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Violist’s career forever linked to MLK

Susan Saccoccia | 3/1/2018, 6 a.m.
One of only a few African-Americans to find success in classical music, violist Marcus Thompson has garnered critical acclaim since ...
Marcus Thompson Christian Steinert

One of only a few African Americans to find success in classical music, violist Marcus Thompson has garnered critical acclaim since the start of his illustrious career. The South Bronx native earned the Juilliard School’s first-ever doctorate in viola performance, and in 1968, he performed in Carnegie Hall as winner of the prestigious Young Concert Artists International Auditions. Also in 1968, Thompson made his Boston debut, on April 4, with a recital at the Isabella Stewart Gardner Museum.

That evening, Martin Luther King Jr. was assassinated, and the two pivotal events—King’s death and his start on the concert stage, mingle in Thompson’s memory.

On the evening of Feb. 24, at Kresge Auditorium, on the campus of the Massachusetts Institute of Technology, Thompson marked the 50th anniversary of his debut with a concert that reflected King’s legacy as well as his own.

Distinguished as an educator as well as a musician, Thompson has been a faculty member at MIT for more than four decades. In 2015, Thompson received MIT’s highest faculty honor, the title of Institute Professor.

Saturday evening, Thompson performed both on viola and viola d’amore, and designed a program that was a celebration of community—including the colleagues and students who shared the stage with him; and a demonstration of the power of music to bring people together.

Proceeds from the Marcus Thompson Faculty Recital, an MIT Sounding Series concert presented by the MIT Center for Art, Science & Technology and Music and Theater Arts, benefited a local nonprofit, Artists for Humanity, which employs young people in the visual arts and creative industries.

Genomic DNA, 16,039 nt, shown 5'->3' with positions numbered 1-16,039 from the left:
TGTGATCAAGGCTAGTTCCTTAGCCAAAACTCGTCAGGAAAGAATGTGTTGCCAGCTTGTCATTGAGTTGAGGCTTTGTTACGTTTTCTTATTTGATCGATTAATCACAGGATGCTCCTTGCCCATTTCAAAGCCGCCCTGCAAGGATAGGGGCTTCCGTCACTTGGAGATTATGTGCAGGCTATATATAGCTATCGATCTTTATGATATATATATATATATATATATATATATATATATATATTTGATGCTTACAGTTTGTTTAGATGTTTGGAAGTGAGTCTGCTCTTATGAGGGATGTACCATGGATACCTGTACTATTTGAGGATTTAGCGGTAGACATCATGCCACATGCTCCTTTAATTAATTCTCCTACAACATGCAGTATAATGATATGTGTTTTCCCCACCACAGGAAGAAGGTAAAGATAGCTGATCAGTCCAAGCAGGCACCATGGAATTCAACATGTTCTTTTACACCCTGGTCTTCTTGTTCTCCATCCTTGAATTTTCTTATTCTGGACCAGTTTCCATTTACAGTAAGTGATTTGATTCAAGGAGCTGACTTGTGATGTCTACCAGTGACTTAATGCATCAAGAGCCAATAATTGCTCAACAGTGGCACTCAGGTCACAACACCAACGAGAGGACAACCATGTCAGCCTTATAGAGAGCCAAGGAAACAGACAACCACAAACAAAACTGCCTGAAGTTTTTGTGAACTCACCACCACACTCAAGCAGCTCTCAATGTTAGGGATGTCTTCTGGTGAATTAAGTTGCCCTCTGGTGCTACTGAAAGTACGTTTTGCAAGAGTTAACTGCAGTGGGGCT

The concert’s inclusionary spirit began with Thompson’s choice of instruments, the viola and its more exotic sibling, the viola d’amore. Thompson brings much heralded mastery to each, coaxing a dark, rich sound that is midway between the timbre of a violin or the still deeper cello, and achieves an emotional eloquence that transcends virtuosity.

With its name and design, the viola d’amore hints at an ancestry beyond Europe to an earlier generation of string instruments such as the Byzantine lyra. A blindfolded Cupid’s head crowns its tip instead of a scroll, because love is blind; and “d’amore” echoes the phrase “of Moors,” evoking the Berbers who migrated from northern Africa to Europe in the eighth century, bringing their rich Muslim culture, including stringed instruments. Framing the strings of the viola d’amore are twin carved figures resembling “the flaming swords of Islam.”

Thompson opened the program with a work showcasing the instrument, Antonio Vivaldi’s “Second Concerto for Viola d’Amore and Strings” (1724). With lively accompaniment by an ensemble of eight violinists, two cellists, and a bassist, Thompson played sinuous solos that gave full voice to the work’s plangent sweetness.

Next came “Rothko Chapel” (1971), a stirring and spare meditation composed by Morton Feldman to inaugurate the Rothko Chapel at the Menil Foundation in Houston. An octagonal contemplative space open to all, the chapel displays 14 wall-size black paintings by Mark Rothko, who did not live to see its completion.